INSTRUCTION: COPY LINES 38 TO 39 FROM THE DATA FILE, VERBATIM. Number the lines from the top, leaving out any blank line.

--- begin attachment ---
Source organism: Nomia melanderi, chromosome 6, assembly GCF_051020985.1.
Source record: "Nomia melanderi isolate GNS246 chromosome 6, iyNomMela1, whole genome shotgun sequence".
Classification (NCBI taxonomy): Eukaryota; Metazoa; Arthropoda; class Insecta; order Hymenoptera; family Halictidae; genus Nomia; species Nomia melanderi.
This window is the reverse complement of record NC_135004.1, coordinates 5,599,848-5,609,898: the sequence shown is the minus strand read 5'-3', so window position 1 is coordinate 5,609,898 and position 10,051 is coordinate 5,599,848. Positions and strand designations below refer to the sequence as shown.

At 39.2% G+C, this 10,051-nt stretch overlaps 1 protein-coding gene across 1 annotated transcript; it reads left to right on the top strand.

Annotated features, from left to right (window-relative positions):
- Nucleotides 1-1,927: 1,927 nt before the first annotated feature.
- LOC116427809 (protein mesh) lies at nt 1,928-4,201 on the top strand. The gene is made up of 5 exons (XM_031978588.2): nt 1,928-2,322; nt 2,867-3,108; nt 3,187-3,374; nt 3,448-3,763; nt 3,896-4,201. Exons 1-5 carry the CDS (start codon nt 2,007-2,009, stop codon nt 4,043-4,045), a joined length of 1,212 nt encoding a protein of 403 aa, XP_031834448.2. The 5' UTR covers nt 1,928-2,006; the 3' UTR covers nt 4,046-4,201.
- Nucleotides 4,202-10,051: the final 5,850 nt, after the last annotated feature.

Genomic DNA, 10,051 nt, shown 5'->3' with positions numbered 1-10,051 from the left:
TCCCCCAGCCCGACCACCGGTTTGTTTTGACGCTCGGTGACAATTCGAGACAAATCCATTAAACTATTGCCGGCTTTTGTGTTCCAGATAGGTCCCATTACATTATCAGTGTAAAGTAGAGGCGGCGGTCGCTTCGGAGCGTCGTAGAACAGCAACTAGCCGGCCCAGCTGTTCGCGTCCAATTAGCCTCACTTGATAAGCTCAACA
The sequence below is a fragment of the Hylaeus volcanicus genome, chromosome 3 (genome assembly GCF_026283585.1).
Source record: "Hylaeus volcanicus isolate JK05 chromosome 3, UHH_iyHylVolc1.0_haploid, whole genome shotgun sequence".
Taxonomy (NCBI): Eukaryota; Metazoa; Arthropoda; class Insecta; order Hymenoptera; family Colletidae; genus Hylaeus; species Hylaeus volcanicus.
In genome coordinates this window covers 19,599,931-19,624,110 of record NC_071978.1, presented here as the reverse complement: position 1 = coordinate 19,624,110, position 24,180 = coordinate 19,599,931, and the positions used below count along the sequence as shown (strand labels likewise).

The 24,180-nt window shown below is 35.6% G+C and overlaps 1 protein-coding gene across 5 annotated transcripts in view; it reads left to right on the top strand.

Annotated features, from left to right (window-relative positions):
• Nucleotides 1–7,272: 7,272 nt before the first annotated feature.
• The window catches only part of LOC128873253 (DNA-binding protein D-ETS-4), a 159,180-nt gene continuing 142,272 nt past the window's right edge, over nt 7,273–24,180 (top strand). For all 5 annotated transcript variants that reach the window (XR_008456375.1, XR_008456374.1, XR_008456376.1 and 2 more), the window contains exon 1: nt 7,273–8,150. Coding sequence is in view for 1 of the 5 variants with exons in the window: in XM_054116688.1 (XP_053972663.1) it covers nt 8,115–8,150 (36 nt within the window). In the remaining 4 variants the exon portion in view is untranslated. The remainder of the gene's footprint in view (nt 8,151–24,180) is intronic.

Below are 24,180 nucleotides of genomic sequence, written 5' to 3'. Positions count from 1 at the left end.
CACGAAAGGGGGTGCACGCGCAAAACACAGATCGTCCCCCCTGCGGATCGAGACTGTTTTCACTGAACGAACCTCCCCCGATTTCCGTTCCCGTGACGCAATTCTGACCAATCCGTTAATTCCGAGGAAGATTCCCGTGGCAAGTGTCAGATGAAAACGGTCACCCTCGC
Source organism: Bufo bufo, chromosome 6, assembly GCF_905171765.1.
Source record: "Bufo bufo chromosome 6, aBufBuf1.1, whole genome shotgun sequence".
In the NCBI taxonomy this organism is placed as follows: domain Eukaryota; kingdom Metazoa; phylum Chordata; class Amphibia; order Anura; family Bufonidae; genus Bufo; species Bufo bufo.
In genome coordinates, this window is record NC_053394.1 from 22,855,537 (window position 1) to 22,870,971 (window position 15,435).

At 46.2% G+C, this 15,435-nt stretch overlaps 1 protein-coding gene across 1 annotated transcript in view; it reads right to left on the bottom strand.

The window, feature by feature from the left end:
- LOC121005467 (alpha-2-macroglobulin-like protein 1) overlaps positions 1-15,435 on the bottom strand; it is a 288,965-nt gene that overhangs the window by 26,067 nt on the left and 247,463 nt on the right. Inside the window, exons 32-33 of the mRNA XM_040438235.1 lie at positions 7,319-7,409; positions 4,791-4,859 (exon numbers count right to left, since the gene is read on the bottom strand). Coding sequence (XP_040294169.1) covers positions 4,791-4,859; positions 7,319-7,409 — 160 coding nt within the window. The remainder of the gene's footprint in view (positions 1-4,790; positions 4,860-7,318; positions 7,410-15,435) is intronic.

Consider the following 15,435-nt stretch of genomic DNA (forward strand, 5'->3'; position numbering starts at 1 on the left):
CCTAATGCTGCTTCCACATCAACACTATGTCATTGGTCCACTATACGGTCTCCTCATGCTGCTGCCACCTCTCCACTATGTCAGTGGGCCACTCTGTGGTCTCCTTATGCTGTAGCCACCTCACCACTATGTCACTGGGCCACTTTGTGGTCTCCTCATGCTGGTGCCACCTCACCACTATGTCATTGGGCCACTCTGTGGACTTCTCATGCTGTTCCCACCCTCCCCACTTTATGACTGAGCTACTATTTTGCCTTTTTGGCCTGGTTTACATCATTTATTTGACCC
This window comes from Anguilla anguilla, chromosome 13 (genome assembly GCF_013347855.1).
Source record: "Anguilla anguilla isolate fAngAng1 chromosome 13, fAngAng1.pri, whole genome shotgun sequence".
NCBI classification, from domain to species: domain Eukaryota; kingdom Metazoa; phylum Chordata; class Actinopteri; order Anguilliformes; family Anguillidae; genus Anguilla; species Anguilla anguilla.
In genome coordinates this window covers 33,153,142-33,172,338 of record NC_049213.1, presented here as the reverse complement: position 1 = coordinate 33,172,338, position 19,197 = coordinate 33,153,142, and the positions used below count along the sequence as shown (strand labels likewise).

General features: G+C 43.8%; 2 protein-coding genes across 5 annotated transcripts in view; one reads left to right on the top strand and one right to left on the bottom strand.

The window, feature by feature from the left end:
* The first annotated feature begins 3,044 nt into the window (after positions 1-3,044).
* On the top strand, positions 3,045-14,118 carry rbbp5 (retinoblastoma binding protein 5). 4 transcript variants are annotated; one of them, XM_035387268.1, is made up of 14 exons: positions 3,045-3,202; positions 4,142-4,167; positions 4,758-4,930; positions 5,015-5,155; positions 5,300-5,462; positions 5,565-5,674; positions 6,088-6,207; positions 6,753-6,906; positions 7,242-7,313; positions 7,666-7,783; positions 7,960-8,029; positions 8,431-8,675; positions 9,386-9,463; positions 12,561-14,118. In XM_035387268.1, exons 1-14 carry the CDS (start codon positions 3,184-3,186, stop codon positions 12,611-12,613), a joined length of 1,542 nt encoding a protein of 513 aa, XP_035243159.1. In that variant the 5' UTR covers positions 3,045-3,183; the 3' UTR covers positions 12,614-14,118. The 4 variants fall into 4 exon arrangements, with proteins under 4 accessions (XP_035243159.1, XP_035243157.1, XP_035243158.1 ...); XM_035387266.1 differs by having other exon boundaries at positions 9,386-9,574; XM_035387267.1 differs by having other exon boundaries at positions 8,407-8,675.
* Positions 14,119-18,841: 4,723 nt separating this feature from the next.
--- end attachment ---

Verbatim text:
* On the top strand, positions 3,045-14,118 carry rbbp5 (retinoblastoma binding protein 5). 4 transcript variants are annotated; one of them, XM_035387268.1, is made up of 14 exons: positions 3,045-3,202; positions 4,142-4,167; positions 4,758-4,930; positions 5,015-5,155; positions 5,300-5,462; positions 5,565-5,674; positions 6,088-6,207; positions 6,753-6,906; positions 7,242-7,313; positions 7,666-7,783; positions 7,960-8,029; positions 8,431-8,675; positions 9,386-9,463; positions 12,561-14,118. In XM_035387268.1, exons 1-14 carry the CDS (start codon positions 3,184-3,186, stop codon positions 12,611-12,613), a joined length of 1,542 nt encoding a protein of 513 aa, XP_035243159.1. In that variant the 5' UTR covers positions 3,045-3,183; the 3' UTR covers positions 12,614-14,118. The 4 variants fall into 4 exon arrangements, with proteins under 4 accessions (XP_035243159.1, XP_035243157.1, XP_035243158.1 ...); XM_035387266.1 differs by having other exon boundaries at positions 9,386-9,574; XM_035387267.1 differs by having other exon boundaries at positions 8,407-8,675.
* Positions 14,119-18,841: 4,723 nt separating this feature from the next.